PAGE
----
From Iceland — Kolgrafafjörður Experiencing Unusual Wildlife Activity

Kolgrafafjörður Experiencing Unusual Wildlife Activity

Published April 23, 2013

Rex Beckett

Several animal species are displaying unusual behaviour around Kolgrafafjörður in the Snæfellnes peninsula, Vísir reports.
Thousands of northern gannet birds have been plunging into the waters of the fjord over the past two days to feed on an abundance of herring. Both species’ behaviour is puzzling to local farmers, as these birds are usually in nesting season away from Kolgrafafjörður at this time of the year, while the herring have typically left by now to go find food in the open ocean.
Farmers have observed that it appears the northern gannets may be lacking a food supply, as some birds have been plunging so deep that they break their wings.

Additionally puzzling to locals is the whale activity. Killer whales have been in Kolgrafafjörður and the neighbouring Grundarfjörður for the past two weeks which is expected at this time of year. However the killer whales have suddenly left both fjords, even though they typically follow the herring.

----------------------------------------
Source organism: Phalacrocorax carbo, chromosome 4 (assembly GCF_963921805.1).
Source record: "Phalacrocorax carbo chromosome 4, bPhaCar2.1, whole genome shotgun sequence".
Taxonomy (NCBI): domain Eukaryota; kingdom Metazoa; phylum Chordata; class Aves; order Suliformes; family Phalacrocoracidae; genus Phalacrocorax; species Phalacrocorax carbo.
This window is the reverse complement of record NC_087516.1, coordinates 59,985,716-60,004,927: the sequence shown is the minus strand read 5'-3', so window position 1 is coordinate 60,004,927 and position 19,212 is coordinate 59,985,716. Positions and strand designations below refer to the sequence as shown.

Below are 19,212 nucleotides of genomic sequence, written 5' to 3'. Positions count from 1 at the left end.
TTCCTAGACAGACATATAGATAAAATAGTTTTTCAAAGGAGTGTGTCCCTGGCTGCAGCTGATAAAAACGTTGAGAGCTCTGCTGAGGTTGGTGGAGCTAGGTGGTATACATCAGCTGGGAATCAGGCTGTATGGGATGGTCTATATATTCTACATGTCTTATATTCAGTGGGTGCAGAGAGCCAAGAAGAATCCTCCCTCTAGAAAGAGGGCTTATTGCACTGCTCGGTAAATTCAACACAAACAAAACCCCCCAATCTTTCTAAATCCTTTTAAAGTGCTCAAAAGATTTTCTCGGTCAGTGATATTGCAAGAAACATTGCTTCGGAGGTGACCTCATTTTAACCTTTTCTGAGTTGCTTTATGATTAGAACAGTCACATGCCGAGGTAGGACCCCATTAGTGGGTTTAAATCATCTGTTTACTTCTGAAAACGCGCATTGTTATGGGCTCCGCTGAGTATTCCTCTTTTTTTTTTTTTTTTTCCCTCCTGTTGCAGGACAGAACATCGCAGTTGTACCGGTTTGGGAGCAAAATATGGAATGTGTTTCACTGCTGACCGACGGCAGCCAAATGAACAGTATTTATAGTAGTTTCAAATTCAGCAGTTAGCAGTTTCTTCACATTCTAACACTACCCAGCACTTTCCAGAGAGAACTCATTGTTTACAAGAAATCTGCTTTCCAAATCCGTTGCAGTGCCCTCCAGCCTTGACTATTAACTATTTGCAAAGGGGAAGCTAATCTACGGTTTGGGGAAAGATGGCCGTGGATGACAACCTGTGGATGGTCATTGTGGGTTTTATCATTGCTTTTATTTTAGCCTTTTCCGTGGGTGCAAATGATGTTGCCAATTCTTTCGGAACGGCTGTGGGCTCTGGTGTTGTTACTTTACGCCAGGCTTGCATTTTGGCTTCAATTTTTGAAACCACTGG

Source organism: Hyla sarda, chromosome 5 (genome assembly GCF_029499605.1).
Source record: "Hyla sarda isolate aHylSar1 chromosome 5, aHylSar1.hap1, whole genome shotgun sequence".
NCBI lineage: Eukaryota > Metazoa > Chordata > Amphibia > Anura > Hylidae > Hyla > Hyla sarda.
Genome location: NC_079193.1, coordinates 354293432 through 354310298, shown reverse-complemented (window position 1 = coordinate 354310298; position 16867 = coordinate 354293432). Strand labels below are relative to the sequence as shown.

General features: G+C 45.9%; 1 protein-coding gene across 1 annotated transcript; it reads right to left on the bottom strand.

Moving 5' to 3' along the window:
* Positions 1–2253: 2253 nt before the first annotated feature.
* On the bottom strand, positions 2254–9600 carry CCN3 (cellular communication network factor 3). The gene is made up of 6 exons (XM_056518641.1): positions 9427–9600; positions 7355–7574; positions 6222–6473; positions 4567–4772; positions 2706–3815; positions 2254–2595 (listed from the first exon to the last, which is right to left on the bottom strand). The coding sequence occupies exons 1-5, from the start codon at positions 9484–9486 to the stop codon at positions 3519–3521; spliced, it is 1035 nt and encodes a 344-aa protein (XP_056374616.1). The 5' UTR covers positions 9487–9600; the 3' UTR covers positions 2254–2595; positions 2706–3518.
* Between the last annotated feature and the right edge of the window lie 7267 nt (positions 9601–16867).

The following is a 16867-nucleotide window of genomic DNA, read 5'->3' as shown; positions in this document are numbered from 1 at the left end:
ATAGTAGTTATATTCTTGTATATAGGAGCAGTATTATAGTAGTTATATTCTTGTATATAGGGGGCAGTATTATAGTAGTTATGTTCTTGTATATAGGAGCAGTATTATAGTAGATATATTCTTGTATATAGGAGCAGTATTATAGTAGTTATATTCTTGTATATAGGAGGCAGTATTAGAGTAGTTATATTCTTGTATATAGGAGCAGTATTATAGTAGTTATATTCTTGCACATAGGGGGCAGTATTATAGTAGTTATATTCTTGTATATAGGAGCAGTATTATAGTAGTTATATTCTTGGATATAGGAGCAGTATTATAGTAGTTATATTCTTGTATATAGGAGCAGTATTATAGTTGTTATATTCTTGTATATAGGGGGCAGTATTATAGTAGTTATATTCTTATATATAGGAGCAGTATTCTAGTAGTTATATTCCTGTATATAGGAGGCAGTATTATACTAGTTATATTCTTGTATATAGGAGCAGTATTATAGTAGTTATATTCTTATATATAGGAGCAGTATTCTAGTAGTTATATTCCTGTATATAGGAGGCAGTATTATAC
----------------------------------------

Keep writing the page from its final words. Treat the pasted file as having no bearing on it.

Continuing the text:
More remarkable still is that the killer whales have been replaced by harbour porpoises and dolphins, which are also prey for killer whales, and very uncommon in the area. These uncommon visitors have been swimming as far up as a bridge that crosses the fjord and getting very close to land.

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